Rule 13. Neither House shall order the printing or purchasing of books for the use of members or for distribution, except by joint resolution upon which the ayes and noes shall be called, and which must receive the votes of a majority of each IIouse; and no printing shall be done, by order of either House, which is not embraced in the contract for doing the public printing. Whenever either House shall order more than the asual number of any message or document, the fact shall be communicated immediately by message to the other. Whenever extra copies of any document shall be ordered printed, the printer shall be authorized and required to deliver to the trustees of the State Library at least five copies in addition to the number so ordered, for the use of the said library; and whenever more than 500 copies are so ordered, the printer shall in like manner furnish five additional copies for each 500, for the purpose of literary exchanges.
Piule 14. When the same document shall by separate orders be directed to be printed by both Houses, it shall be regarded as but one order, unless otherwise expressly directed by either House.
Rule 15. In the distribution of documents, the Governor and State officers shall each have the same number as each of the members; and a specified number may be added for any committee, officer, or author of a document.
Rule 16. The sergeant-at-arms of each House shall receive from the printer all matter ordered by the respective Houses, and shall keep a book and enter therein the time of reception by him of every such bill or document, and the number of copies received, and shall cause each and any of such bill or document to be immediately placed on the desks of the members.
Rule 17. There shall be printed three hundred and eighty-nine bills, and distributed as follows: To the Senate
100 copies. To the Assembly ..
250 copies. To the State officers.
28 copies. To the State Library.
. Retained to bind...
10 copies. There shall be printed three hundred and ten messages and documents, and distributed as follows: To the Senate ...
To the Assembly
190 copies. To State officers
30 copies. To the State Library
1 copy: There shall be printed three hundred journals of each House, and distributed as follows: To the Senate...
80 copies. To the Assembly
188 copies. To the State officers
30 copies. To the State Library.
2 copies. There shall be printed to bind four hundred and ninety-six journals of each House, and the same number of messages and documents, and distributed as follows: For the Senate ..
38 copies. For the Assembly
134 copies. For Senate Library
16 copies. For Assembly Library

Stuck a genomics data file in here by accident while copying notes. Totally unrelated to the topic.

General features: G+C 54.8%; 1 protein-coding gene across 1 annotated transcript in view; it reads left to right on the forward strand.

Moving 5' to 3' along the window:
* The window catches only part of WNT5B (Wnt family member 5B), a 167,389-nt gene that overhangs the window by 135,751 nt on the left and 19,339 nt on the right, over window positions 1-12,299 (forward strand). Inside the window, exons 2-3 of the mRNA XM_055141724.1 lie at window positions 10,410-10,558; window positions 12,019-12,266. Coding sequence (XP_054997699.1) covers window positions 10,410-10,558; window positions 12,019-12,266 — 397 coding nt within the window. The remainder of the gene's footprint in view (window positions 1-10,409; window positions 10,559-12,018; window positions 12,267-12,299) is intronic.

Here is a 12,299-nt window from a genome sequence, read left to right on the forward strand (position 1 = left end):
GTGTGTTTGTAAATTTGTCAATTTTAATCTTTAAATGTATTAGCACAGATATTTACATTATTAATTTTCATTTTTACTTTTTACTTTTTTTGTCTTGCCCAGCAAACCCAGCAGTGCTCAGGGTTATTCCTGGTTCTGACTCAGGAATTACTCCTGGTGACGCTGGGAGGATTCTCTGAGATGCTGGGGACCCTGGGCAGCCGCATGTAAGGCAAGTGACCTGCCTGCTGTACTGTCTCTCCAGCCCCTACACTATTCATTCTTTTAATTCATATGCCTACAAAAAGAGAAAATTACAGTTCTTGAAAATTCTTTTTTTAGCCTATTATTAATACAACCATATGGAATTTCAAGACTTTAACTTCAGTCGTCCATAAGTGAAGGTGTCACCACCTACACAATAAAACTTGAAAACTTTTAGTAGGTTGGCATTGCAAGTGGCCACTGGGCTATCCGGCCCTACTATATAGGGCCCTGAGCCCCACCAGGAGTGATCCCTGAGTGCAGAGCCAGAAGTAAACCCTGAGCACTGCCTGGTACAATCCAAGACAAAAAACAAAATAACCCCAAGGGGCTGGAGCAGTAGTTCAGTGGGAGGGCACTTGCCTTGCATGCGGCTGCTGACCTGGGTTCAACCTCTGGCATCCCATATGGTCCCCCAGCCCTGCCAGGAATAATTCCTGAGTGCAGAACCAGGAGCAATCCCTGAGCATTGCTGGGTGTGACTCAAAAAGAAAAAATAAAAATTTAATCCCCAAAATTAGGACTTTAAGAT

50 copies. For the counties and public officers
123 copies. For literary and scientific exchanges, to be made by the
Regents of the University, including one copy for each State and territory, and one copy for each of the regents who are not otherwise provided for
124 copies. For State Library
5 copies. There shall also be printed and bound for the State Library five copies of the Session Laws, and also of the journal of each House, and fifty-five copies of the same for the Regents of the University, for the purpose of literary exchanges.
The Clerk of each House shall forth with, after the journal thereof of each day is approved, deliver a legible copy thereof to the printer for the two Houses, who shall have the same printed and delivered to the sergeant-at-arms of each House within forty-eight hours thereafter.
Rule 18. There shall be a standing committee, consisting of three members of the Senate and five members of the Assembly, to be called the Joint Committee on the State Library and Cabinet of Natural History:
Rule 19. The supply bill and the annual appropriation bill shall be reported by the 15th day of March, and printed immediately thereafter, and made the special order for the 25th day of March, or some day prior thereto, immediately after the reading of the journal.
Rule 20. No bill introduced after the 15th day of March in either House shall have its final reading in either House until all bills previously introduced in either, and sent from one House to the other House for concurrence and ready for third reading, shall be disposed of, unless by unanimous consent, except the supply bill and the annual appropriation bill; and the clerk of each House shall note on each engrossed bill the day on which it was introduced and the day on which it was received from the other House, and shall announce such facts when the same is proposed to be read a third time.
Rule 21. When a bill, originated in the Senate or Assembly, shall have been lost in either House, neither the same, nor any other bill on the same subject, and containing similar provisions, shall be subsequently introduced into the Senate or Assembly during the same session, unless by unanimous consent.
W. B. WOODIN,
JAMES W. HUSTED,
The President put the question whether the Senate would agree to the adoption of said rules, and it was decided in the affirmative.
Ordered, That the Clerk return said report to the Assembly, with a message informing that the Senate have concurred in the passage of the same.